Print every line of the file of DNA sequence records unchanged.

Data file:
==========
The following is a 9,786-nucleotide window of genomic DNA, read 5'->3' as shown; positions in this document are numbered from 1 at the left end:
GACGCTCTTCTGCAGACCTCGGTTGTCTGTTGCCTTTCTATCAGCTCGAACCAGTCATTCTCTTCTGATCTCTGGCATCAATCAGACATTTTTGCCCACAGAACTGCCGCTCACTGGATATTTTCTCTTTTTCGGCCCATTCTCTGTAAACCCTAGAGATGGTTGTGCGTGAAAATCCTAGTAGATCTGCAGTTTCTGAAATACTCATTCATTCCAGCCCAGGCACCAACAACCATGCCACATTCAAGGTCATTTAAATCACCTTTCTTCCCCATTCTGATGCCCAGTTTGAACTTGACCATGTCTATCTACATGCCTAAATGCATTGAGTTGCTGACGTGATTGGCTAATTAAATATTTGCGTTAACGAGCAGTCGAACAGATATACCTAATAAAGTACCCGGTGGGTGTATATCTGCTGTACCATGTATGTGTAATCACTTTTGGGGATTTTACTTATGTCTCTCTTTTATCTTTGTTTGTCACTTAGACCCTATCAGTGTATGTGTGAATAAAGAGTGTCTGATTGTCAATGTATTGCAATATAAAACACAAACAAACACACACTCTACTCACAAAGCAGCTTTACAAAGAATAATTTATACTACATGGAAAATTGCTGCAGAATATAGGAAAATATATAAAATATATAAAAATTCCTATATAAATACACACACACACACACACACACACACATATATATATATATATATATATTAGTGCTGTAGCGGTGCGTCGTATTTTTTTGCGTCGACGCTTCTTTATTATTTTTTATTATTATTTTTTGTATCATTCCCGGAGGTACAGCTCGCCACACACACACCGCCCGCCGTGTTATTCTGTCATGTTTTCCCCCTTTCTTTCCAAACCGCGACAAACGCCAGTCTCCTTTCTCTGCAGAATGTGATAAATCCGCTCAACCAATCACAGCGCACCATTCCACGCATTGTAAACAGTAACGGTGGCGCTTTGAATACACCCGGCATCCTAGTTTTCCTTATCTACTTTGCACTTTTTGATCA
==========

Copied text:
The following is a 9,786-nucleotide window of genomic DNA, read 5'->3' as shown; positions in this document are numbered from 1 at the left end:
GACGCTCTTCTGCAGACCTCGGTTGTCTGTTGCCTTTCTATCAGCTCGAACCAGTCATTCTCTTCTGATCTCTGGCATCAATCAGACATTTTTGCCCACAGAACTGCCGCTCACTGGATATTTTCTCTTTTTCGGCCCATTCTCTGTAAACCCTAGAGATGGTTGTGCGTGAAAATCCTAGTAGATCTGCAGTTTCTGAAATACTCATTCATTCCAGCCCAGGCACCAACAACCATGCCACATTCAAGGTCATTTAAATCACCTTTCTTCCCCATTCTGATGCCCAGTTTGAACTTGACCATGTCTATCTACATGCCTAAATGCATTGAGTTGCTGACGTGATTGGCTAATTAAATATTTGCGTTAACGAGCAGTCGAACAGATATACCTAATAAAGTACCCGGTGGGTGTATATCTGCTGTACCATGTATGTGTAATCACTTTTGGGGATTTTACTTATGTCTCTCTTTTATCTTTGTTTGTCACTTAGACCCTATCAGTGTATGTGTGAATAAAGAGTGTCTGATTGTCAATGTATTGCAATATAAAACACAAACAAACACACACTCTACTCACAAAGCAGCTTTACAAAGAATAATTTATACTACATGGAAAATTGCTGCAGAATATAGGAAAATATATAAAATATATAAAAATTCCTATATAAATACACACACACACACACACACACACACATATATATATATATATATATATTAGTGCTGTAGCGGTGCGTCGTATTTTTTTGCGTCGACGCTTCTTTATTATTTTTTATTATTATTTTTTGTATCATTCCCGGAGGTACAGCTCGCCACACACACACCGCCCGCCGTGTTATTCTGTCATGTTTTCCCCCTTTCTTTCCAAACCGCGACAAACGCCAGTCTCCTTTCTCTGCAGAATGTGATAAATCCGCTCAACCAATCACAGCGCACCATTCCACGCATTGTAAACAGTAACGGTGGCGCTTTGAATACACCCGGCATCCTAGTTTTCCTTATCTACTTTGCACTTTTTGATCA